‘People Would Be So Receptive Right Now, and We Can’t Knock on Doors.’

‘People Would Be So Receptive Right Now, and We Can’t Knock on Doors.’

Brenda Francis settled into the Kingdom Hall in Calhoun, Ga., in mid-March, surrounded by dozens of familiar faces. Signs cautioning against shaking hands and hugging were posted around the room. It felt weird to her but was certainly understandable with the threat of an outbreak looming. She herself already had stocked up on some masks and gloves.

When it came time for members to comment on the Bible readings, Ms. Francis noticed the microphones typically passed around the room were now attached to the end of long poles.

That was the moment Ms. Francis, a 69-year-old widow living in a small, semirural community in the South, realized just how dramatically the coronavirus pandemic was about to reshape her spiritual life, more than anything ever had in the 47 years since she was baptized as a Jehovah’s Witness.

A few days after the boom mics came out in the Kingdom Hall, word came down from the group’s headquarters that, in the interest of safety, Jehovah’s Witnesses should stop witnessing, its practice of in-person attempts at converting people to the group.

“People would be so receptive right now,” she said of her ministry, “and we can’t knock on doors.”

Across America, most religious groups have stopped coming together in large numbers to pray and hold services, in keeping with stay-at-home orders. They have improvised with online preaching and even drive-in services held as parishioners sit in cars. Mormons have stopped going door-to-door in the U.S. and called home many missionaries working abroad.

Jehovah’s Witnesses — with 1.3 million members in the U.S. who hand out brochures on sidewalks and subway platforms and ring doorbells — are one of the most visible religious groups in the nation. Members are called on to share scriptures in person with nonmembers, warning of an imminent Armageddon and hoping to baptize them with the prospect of living forever.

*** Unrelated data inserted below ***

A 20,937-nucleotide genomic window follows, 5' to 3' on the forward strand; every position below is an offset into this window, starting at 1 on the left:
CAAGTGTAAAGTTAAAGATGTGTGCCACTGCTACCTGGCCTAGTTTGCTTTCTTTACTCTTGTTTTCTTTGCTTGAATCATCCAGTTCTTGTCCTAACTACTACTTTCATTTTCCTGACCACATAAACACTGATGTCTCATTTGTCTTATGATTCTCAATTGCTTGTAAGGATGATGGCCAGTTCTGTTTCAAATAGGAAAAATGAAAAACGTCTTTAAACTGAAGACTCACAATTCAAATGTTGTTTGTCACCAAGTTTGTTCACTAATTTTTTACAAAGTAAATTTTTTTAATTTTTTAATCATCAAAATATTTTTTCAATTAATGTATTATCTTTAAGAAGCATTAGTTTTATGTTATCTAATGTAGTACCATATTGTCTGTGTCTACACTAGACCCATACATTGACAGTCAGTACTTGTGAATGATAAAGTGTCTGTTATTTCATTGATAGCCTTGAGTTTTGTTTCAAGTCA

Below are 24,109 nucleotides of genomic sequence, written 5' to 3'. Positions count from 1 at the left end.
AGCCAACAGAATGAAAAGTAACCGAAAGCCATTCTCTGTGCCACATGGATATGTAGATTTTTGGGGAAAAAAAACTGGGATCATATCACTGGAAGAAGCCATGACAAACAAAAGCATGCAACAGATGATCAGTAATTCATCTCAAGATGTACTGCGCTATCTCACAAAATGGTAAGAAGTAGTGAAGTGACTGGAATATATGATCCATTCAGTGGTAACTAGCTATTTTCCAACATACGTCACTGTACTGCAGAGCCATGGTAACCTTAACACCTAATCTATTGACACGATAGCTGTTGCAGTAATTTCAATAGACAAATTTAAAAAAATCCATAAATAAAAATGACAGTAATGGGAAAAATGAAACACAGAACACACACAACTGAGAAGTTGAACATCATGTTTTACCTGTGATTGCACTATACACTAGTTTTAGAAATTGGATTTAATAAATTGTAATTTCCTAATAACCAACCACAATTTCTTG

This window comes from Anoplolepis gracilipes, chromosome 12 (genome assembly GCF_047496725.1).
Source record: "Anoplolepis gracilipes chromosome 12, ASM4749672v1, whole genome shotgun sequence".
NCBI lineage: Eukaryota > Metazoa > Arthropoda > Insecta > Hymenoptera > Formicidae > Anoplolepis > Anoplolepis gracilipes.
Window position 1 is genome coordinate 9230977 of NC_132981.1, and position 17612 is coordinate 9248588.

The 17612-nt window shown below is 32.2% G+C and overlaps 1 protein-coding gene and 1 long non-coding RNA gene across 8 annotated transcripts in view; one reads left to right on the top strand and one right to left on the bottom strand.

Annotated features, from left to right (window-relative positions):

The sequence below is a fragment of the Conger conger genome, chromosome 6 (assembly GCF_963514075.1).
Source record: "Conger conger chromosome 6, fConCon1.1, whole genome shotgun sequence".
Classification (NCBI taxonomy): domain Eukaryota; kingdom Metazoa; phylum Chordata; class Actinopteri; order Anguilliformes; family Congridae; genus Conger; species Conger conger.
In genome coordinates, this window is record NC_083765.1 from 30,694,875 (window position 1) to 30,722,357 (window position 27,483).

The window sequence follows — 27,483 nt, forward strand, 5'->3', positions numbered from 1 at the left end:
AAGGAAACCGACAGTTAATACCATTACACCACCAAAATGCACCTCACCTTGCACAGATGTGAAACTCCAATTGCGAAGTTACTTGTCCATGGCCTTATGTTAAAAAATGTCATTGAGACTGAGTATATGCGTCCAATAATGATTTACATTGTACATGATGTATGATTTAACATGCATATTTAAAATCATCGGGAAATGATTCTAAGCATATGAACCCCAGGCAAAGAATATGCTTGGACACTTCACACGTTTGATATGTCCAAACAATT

The decision to stop their ministries was the first of its kind in the nearly 150 years the group has existed. It followed anguished discussions at Watchtower headquarters, with leaders deciding March 20 that knocking on doors would leave the impression that members were disregarding the safety of those they hoped to convert.

“This was not an easy decision for anybody,” said Robert Hendriks, the group’s U.S. spokesman. “As you know, our ministry is our life.”

It was for Ms. Francis, who became a Jehovah’s Witness when she was in her 20s with a newborn, and a member knocked on her door in Tennessee and convinced her to attend a Kingdom Hall meeting. She converted. Her family was angry that she no longer came to holiday gatherings; the group doesn’t believe in celebrating holidays or birthdays. Jehovah’s Witnesses became her new family.

The more she studied the Bible, the more she came to believe it led to eternal life. She needed to spread the word.

Showing up cold on someone’s doorstep didn’t come naturally. She was so shy that once, she recalled, her high school principal — “this huge Goliath guy” — stood on her foot in a crowded hallway and she didn’t say a word, but waited in pain for him to move. She had considered a career going door-to-door as a Mason Shoes saleswoman, but after receiving a catalog, she never mustered the courage to even try to make a sale.

To her, witnessing was different. Her faith had helped her stop smoking. It gave her meaning. She had seen people clean up their lives after attending meetings at Kingdom Hall.

“By the time I did go to doors, I was so convinced this was the right thing to do that I had no nervousness,” Ms. Francis said.

Through the years, she learned to build her pitch around a theme — a Bible verse or a current event — and tried not to sound rehearsed.

“You don’t want to sound like a robot,” she said. “You work from the heart. You want enthusiasm.”

Early this year, Ms. Francis had been seeing reports on Facebook about the virus sweeping through Wuhan, China. The host of a show she watched on YouTube, Peak Prosperity, had been warning the outbreak could spread internationally.